South Bend, Ind. A proposal to save South Bend money could cost some city workers their jobs.
During his budget address Wednesday, Mayor Pete Buttigieg said he wants to merge the city’s code enforcement and building departments, along with animal control.
“We think putting it under one roof gets you a big savings by having more of a seasonal approach, cross training people so they can do more than one job, work on both sides of the house and integrating our data,” Buttigieg said.
By combining the departments, Buttigieg says some jobs will have to go. He hasn’t said how many or how much the merger could save the city.
But, the proposal is already raising concerns among some common council members, who say they never saw the idea coming.
“While there needs to be more communication between these departments, that does not necessarily mean that they need to be merged,” said Common Council Vice President Oliver Davis.
Davis says department employees were told this week they’ll have to reapply for their jobs because they aren’t guaranteed.
He says code enforcement and the building department are both in high-demand and cutting from their workforces seems counter-intuitive.
“It's very difficult to talk about cutting the budget when we're also spending a lot of money on pet projects,” he said.
Code Enforcement plays a large role in Buttigieg’s vacant and abandoned housing initiative. He’s requested more than $2 million to continue that effort in 2014.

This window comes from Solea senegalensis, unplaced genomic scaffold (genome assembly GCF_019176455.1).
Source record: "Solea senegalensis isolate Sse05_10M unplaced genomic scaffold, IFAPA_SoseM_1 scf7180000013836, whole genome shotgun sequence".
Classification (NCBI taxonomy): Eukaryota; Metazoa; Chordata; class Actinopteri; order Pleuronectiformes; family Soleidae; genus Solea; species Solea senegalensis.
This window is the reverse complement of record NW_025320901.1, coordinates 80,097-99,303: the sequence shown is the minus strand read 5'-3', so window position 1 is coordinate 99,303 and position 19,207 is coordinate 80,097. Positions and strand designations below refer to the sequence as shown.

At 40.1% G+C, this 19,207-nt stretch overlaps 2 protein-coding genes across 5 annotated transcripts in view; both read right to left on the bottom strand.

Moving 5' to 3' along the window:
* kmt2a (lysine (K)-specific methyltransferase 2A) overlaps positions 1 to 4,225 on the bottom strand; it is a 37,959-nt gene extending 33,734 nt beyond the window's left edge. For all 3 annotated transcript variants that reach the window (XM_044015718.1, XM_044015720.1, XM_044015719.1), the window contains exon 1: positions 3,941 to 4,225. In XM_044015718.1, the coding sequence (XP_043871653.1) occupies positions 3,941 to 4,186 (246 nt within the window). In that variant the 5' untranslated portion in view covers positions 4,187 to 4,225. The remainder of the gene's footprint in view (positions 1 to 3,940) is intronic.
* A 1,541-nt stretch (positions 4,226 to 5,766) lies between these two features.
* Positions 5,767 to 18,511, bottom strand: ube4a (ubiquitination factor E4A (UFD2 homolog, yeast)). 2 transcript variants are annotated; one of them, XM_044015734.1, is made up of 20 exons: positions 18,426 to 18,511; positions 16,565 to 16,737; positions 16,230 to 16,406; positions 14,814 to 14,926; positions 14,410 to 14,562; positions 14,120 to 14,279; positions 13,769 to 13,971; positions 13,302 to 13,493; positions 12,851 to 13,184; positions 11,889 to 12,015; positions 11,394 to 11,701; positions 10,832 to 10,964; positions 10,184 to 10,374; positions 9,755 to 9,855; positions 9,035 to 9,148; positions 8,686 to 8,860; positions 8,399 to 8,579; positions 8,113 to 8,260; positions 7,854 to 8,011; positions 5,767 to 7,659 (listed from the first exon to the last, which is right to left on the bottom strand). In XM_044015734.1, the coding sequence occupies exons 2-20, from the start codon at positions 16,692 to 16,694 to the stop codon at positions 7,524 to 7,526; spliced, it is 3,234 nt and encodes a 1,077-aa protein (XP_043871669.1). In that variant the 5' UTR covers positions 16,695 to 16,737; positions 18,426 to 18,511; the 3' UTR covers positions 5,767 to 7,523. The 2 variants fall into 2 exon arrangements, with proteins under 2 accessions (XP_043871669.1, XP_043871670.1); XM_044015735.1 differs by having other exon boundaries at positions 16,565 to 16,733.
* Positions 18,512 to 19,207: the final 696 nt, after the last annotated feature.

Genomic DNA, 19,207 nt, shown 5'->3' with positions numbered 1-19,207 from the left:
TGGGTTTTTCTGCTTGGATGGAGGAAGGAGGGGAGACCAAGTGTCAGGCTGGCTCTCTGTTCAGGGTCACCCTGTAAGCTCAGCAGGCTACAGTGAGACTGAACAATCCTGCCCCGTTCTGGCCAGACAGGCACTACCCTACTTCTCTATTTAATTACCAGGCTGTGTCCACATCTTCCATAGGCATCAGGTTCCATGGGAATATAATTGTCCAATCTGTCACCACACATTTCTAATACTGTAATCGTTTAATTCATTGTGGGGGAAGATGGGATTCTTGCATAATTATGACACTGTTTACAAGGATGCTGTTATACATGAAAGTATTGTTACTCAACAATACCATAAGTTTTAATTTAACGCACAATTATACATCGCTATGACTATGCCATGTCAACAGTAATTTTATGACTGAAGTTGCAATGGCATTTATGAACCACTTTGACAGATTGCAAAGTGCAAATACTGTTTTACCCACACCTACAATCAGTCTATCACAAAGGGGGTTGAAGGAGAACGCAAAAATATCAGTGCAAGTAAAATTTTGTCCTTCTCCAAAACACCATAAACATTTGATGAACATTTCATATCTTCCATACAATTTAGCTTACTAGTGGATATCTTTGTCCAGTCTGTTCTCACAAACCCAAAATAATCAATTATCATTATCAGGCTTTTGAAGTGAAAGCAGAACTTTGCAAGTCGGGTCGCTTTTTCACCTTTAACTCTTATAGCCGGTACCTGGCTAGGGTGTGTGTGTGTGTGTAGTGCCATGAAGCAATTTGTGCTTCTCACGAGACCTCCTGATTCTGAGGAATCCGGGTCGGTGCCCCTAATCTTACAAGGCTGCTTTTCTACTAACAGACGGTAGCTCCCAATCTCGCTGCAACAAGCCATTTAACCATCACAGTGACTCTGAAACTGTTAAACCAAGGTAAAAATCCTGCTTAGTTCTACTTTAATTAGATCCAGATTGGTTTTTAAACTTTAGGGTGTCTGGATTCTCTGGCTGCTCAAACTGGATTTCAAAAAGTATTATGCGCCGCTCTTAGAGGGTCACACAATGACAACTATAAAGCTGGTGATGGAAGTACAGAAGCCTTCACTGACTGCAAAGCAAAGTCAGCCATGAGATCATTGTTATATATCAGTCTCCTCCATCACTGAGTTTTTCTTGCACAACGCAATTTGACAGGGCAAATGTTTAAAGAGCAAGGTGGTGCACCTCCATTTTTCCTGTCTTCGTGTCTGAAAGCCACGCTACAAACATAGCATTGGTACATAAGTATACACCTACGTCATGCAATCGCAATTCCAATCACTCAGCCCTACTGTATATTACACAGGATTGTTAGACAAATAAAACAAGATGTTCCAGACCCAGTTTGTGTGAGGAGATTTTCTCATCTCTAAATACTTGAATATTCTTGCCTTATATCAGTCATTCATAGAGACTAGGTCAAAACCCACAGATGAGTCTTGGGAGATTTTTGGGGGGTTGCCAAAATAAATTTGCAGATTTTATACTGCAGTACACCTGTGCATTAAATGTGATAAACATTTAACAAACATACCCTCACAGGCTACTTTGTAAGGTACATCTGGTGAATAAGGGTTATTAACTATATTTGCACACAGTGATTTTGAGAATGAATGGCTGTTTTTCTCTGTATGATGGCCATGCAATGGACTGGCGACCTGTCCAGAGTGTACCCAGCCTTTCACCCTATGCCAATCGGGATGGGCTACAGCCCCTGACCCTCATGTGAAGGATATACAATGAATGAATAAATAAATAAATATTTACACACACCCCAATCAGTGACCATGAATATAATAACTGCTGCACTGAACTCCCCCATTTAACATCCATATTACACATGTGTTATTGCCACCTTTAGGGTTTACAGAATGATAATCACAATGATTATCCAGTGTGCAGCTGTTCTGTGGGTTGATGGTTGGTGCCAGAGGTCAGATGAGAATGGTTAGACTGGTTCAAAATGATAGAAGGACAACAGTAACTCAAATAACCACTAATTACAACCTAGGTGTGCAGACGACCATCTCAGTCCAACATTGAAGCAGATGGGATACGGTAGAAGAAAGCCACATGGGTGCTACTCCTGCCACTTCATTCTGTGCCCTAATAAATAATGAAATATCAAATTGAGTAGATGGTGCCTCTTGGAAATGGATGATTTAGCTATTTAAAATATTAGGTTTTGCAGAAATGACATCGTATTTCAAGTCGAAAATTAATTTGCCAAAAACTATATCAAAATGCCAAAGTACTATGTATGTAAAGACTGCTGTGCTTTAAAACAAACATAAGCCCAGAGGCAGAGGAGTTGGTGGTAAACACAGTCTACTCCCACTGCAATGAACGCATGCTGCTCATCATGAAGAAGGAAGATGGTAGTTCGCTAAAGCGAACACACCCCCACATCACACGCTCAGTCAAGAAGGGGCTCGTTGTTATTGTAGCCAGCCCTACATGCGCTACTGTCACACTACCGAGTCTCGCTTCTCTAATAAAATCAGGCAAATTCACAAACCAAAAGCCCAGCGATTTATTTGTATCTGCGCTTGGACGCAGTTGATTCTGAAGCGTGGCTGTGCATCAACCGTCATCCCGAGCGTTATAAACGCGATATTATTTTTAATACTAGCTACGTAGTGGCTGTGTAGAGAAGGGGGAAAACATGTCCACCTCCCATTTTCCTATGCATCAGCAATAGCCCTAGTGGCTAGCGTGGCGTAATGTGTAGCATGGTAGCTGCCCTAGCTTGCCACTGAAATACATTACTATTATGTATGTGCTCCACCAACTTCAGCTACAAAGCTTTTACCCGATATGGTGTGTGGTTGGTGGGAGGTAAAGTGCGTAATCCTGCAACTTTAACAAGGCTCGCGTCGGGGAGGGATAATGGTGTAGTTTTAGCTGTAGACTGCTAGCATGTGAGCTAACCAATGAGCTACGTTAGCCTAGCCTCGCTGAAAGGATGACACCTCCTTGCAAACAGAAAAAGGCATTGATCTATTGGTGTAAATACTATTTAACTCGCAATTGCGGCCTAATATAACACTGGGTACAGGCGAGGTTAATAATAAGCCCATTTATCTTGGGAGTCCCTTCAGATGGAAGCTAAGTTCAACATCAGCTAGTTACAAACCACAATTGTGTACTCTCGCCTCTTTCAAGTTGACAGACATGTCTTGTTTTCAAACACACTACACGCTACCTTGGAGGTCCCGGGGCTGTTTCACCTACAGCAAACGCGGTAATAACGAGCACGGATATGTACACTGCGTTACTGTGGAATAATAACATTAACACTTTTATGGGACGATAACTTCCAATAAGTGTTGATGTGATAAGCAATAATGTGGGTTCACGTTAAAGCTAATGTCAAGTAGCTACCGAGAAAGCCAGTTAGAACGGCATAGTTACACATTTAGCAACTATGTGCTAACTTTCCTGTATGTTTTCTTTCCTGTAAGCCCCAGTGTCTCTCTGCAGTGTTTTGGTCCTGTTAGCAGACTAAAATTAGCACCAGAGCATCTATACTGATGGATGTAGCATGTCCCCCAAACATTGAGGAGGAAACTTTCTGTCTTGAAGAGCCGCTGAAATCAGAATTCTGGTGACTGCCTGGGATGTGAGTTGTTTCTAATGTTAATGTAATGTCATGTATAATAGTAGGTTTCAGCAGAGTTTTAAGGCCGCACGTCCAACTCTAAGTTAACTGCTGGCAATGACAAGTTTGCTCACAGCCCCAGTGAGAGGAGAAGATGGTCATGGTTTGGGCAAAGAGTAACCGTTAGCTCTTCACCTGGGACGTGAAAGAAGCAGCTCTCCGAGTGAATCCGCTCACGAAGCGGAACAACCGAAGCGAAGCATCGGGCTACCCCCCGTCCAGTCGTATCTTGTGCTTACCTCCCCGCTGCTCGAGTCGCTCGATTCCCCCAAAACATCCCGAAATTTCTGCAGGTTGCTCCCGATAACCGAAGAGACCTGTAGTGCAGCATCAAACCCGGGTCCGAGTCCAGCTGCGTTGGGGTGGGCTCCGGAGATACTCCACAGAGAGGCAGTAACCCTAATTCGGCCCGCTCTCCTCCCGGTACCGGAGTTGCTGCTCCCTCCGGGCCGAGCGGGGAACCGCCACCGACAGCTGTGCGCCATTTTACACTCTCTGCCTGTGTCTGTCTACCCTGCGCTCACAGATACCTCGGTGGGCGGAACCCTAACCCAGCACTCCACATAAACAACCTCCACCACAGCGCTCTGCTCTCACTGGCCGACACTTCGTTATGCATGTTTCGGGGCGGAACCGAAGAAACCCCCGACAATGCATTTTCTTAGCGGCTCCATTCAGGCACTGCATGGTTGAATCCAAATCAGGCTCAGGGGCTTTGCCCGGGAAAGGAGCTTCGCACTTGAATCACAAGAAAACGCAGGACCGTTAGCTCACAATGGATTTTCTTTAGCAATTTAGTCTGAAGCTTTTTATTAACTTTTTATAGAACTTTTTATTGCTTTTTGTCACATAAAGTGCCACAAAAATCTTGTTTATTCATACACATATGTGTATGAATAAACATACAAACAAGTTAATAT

Councilwoman Valerie Schey says she also has some concerns about the proposal. Both she and Davis want to know more about the exact impact the merger could have on the city and how many jobs will be lost.
Those questions will likely be answered in the coming weeks as budget hearings begin.
And, Buttigieg says cuts have to come from somewhere. His proposed budget reduces spending in 2014 by 3.4 percent.
“There's no way to balance our budget anymore without being a leaner team,” he said. “It's just something we can't avoid. You'll notice the total head count of the city continues to shrink, but we're able to do that while continuing to have a high level of service because of technology.”
Davis says if the council decides they need more in-depth discussion on the merger, they could take it off the table for 2014.